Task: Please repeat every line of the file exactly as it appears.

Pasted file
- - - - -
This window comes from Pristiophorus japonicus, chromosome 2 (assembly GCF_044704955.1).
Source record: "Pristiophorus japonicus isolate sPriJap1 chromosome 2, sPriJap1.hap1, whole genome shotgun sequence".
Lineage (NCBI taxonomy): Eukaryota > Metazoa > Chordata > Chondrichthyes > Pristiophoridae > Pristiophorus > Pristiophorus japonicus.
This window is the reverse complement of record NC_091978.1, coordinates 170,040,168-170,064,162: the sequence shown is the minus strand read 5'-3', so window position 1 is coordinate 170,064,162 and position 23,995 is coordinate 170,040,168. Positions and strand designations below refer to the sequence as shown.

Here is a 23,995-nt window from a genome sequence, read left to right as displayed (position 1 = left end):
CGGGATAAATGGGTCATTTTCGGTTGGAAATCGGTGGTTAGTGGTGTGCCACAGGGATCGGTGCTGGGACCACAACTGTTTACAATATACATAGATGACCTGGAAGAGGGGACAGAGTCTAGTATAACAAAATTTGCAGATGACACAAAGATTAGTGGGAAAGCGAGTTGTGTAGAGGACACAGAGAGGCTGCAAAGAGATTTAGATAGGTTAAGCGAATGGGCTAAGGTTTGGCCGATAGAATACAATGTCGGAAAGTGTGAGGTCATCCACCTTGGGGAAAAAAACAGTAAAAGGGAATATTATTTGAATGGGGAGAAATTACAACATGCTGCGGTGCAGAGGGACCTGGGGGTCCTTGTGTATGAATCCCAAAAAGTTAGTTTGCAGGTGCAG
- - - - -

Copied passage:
This window comes from Pristiophorus japonicus, chromosome 2 (assembly GCF_044704955.1).
Source record: "Pristiophorus japonicus isolate sPriJap1 chromosome 2, sPriJap1.hap1, whole genome shotgun sequence".
Lineage (NCBI taxonomy): Eukaryota > Metazoa > Chordata > Chondrichthyes > Pristiophoridae > Pristiophorus > Pristiophorus japonicus.
This window is the reverse complement of record NC_091978.1, coordinates 170,040,168-170,064,162: the sequence shown is the minus strand read 5'-3', so window position 1 is coordinate 170,064,162 and position 23,995 is coordinate 170,040,168. Positions and strand designations below refer to the sequence as shown.

Here is a 23,995-nt window from a genome sequence, read left to right as displayed (position 1 = left end):
CGGGATAAATGGGTCATTTTCGGTTGGAAATCGGTGGTTAGTGGTGTGCCACAGGGATCGGTGCTGGGACCACAACTGTTTACAATATACATAGATGACCTGGAAGAGGGGACAGAGTCTAGTATAACAAAATTTGCAGATGACACAAAGATTAGTGGGAAAGCGAGTTGTGTAGAGGACACAGAGAGGCTGCAAAGAGATTTAGATAGGTTAAGCGAATGGGCTAAGGTTTGGCCGATAGAATACAATGTCGGAAAGTGTGAGGTCATCCACCTTGGGGAAAAAAACAGTAAAAGGGAATATTATTTGAATGGGGAGAAATTACAACATGCTGCGGTGCAGAGGGACCTGGGGGTCCTTGTGTATGAATCCCAAAAAGTTAGTTTGCAGGTGCAG